Oak Ridges Moraine Conservation Plan - Ten Years Later
Thursday, April 26th 2012 9:53:23am
April, 2012 marks the 10th anniversary for the Oak Ridges Moraine Conservation Plan (ORMCP). Hailed as one of Ontario’s most successful and innovative “environment-first” pieces of legislation, the ORMCP has provided a pathway to better planning on the Oak Ridges Moraine. It has been a major catalyst for protecting the drinking water of more than 250,000 people on the Moraine and millions more in the Greater Toronto Area.
With growing concerns over the piecemeal and expanding development on the Moraine, the ORMCP was created to provide land-use and resource management direction for the 190,000 hectares of land and water within the Moraine.
At the regulatory level, the Province instructed municipalities to amend their official plans to conform to the ORMCP, as well as create watershed plans and water budgets. At the non-regulatory level, the Province allocated $15 million for the creation of the Oak Ridges Moraine Foundation (ORMF), a not-for-profit charitable organization whose mandate was to preserve, protect and restore the ecological and hydrological integrity of the Moraine.
There have been impressive accomplishments over the last decade. This has resulted in a high level of awareness and support for the ORMCP, which:
• Served as a landmark document that sets the environmental standard for the rest of Ontario
• Established a high level of environmental protection
• Provided a strong level of consistency and certainty across the sensitive Moraine landscape
• Formalized and promoted watershed planning
The ORMF leveraged an initial $15 million in funding into $50 million worth of work accomplished on the Moraine, including:
• 289 hectares reforested with 430,000 trees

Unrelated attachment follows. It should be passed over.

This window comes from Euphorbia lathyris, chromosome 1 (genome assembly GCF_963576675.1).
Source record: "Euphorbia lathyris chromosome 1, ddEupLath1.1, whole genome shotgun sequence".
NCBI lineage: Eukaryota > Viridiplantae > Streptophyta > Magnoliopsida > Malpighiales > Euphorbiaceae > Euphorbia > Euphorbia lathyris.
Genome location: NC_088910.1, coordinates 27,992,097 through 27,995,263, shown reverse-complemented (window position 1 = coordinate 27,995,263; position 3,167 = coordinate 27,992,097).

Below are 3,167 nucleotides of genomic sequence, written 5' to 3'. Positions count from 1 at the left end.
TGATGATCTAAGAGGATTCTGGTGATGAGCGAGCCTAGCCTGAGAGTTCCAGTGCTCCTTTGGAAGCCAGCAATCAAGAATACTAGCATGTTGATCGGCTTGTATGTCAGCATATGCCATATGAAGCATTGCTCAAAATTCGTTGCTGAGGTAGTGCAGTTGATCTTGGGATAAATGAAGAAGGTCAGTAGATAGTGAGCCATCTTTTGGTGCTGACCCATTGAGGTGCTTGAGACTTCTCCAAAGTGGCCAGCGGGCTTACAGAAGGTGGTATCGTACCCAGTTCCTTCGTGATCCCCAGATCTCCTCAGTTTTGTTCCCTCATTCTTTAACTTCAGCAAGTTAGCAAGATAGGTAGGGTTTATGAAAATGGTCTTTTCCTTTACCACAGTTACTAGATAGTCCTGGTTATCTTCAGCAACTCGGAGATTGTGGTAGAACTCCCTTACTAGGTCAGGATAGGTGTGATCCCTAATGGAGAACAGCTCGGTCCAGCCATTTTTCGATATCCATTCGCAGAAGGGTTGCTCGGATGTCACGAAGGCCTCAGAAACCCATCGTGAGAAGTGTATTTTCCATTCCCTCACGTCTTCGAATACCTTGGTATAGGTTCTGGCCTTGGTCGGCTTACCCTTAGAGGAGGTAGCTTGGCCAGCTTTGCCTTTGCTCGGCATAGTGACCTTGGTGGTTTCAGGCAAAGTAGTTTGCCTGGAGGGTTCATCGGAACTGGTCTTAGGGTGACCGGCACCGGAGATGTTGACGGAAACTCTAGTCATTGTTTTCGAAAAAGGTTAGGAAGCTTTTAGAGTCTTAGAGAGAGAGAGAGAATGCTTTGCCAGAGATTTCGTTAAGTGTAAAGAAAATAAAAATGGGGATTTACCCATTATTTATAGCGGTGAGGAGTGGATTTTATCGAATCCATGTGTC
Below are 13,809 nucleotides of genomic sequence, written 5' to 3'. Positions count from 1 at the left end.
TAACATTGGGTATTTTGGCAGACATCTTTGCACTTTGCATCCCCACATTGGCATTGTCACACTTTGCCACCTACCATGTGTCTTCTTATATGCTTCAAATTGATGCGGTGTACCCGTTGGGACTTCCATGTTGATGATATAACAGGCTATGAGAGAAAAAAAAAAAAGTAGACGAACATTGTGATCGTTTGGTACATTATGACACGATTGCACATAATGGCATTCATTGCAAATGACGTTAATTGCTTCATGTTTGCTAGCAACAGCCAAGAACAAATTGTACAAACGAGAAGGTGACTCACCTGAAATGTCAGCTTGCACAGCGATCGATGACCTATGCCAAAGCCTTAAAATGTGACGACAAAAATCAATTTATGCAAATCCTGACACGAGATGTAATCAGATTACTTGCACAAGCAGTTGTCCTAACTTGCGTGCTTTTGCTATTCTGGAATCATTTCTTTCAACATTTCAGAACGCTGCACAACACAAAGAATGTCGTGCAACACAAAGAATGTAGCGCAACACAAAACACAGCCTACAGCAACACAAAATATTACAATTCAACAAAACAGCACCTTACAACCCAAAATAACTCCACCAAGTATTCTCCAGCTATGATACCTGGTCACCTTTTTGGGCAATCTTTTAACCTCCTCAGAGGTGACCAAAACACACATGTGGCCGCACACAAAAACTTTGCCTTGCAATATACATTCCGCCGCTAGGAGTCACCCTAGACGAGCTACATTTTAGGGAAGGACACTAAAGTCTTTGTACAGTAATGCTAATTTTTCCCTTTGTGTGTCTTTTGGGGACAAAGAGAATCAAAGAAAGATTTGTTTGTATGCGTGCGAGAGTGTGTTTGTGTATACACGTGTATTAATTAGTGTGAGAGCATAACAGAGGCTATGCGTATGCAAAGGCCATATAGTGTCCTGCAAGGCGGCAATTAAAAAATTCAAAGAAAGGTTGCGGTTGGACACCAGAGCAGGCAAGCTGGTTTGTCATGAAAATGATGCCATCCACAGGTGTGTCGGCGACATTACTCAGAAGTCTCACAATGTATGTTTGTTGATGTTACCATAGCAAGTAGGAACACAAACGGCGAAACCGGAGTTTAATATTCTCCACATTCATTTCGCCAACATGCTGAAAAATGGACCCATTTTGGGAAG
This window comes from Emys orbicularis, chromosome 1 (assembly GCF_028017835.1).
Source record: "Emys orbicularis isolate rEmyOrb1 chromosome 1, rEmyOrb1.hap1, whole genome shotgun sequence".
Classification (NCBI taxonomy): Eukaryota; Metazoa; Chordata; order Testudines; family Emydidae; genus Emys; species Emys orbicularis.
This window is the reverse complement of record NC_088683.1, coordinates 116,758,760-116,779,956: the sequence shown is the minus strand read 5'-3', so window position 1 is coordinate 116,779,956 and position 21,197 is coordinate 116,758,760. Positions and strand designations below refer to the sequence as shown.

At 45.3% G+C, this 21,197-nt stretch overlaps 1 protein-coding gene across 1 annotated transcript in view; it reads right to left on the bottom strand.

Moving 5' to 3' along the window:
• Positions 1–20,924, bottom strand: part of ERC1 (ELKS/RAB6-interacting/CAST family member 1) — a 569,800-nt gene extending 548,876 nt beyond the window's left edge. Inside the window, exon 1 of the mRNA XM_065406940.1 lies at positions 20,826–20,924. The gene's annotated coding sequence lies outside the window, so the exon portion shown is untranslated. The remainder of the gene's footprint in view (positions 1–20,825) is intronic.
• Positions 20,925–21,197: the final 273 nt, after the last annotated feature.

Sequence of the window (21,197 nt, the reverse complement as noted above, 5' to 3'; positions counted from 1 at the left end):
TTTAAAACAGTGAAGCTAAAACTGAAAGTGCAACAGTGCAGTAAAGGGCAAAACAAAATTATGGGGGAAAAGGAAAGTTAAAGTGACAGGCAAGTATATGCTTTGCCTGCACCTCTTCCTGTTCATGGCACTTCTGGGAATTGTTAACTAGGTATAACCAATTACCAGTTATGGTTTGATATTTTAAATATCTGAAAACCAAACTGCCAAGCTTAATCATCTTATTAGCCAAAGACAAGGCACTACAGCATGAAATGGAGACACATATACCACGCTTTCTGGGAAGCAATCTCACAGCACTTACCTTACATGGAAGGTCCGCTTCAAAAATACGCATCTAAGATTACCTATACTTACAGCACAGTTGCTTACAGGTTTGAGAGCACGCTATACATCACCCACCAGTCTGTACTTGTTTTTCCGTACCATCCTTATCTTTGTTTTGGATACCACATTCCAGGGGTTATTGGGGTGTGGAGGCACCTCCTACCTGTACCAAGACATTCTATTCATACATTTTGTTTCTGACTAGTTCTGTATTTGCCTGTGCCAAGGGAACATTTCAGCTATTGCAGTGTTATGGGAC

• 5,000 acres of significant land secured
• 310 hectares of prairie restored
• 18 kilometres of streams restored
• 2,259 hectares of new conservation lands secured
• 104 kilometres of trail added to the Oak Ridges Moraine Trail
Yet, despite these impressive accomplishments, there are still considerable gaps and deficiencies in the ORMCP that threaten the future of the Moraine’s ecological and hydrological integrity:
• Building and infrastructure construction continue, even in core natural areas
• Every day, millions of litres of water are drained off the Moraine, and runoff contaminates ground and surface water
• Thousands of truckloads of fill, some of it contaminated, are dumped onto the Moraine every day
Tragically, the organization best suited to be the voice of the Moraine (the ORMF) is facing closure. With no funding for the ORMF in the Province’s 2012 budget, the ORMCP is headed towards a provincial review in 2015 without the support of its chief advocate. Any loss of momentum, weakening of new planning rules, or backsliding of achievements, could threaten the Moraine’s delicate ecology and hydrology anew, and put a decade’s worth of protection work in jeopardy.
The work on the Moraine is far from complete. Now is the time to take stock of what we have - share our successes, learn from our failures and set ambitious agendas for the future. We need to encourage the Province to keep its promise to protect and restore this vital landscape!
The fight to protect the Ontario’s ran barrel is still on!
For more information, contact: Kim Gavine, Executive Director, at email@example.com or 905-833-5733.
The Oak Ridges Moraine Foundation (ORMF) is a non-profit organization mandated to preserve, protect and restore the ecological and hydrological health of the Oak Ridges Moraine (Moraine). Since 2002, the ORMF has allocated more than $14.1 million and leveraged more than $35.8 million to 177 projects in support of stewardship, education, research, trail and land securement projects.
The Oak Ridges Moraine is one of Ontario’s most prominent ecosystems. It is a geological ridge of land up to 300 meters high that runs parallel and about 60 km north of Lake Ontario. It extends 160 kilometres, from the Trent River in the east to the Niagara Escarpment in the west. More than thirty of the rivers that drain into Lake Simcoe and Lake Ontario have their headwaters in the Moraine. The Moraine supplies drinking water to more than 250,000 people.